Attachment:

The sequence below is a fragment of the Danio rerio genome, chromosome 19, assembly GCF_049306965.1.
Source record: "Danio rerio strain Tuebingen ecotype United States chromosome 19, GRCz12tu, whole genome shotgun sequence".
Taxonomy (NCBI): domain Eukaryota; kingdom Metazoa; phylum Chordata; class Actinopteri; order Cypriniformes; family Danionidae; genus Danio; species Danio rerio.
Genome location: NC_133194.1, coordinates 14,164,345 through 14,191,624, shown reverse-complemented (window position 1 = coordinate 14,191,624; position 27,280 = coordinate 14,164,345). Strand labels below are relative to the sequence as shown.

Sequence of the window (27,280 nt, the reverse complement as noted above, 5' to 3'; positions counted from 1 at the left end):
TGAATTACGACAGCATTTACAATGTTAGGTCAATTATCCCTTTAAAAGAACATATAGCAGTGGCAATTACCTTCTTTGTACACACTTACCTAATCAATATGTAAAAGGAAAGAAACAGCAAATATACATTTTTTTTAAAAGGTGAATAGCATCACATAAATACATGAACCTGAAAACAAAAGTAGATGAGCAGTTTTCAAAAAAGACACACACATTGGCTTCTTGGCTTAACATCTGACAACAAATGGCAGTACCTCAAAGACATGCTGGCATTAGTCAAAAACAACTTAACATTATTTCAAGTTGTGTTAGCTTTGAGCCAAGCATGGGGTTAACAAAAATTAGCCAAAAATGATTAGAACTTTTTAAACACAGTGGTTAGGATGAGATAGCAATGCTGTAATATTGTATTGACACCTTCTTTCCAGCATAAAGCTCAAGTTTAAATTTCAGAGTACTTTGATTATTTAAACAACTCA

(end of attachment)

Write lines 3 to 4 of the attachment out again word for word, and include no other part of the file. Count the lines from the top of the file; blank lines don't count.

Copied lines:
Taxonomy (NCBI): domain Eukaryota; kingdom Metazoa; phylum Chordata; class Actinopteri; order Cypriniformes; family Danionidae; genus Danio; species Danio rerio.
Genome location: NC_133194.1, coordinates 14,164,345 through 14,191,624, shown reverse-complemented (window position 1 = coordinate 14,191,624; position 27,280 = coordinate 14,164,345). Strand labels below are relative to the sequence as shown.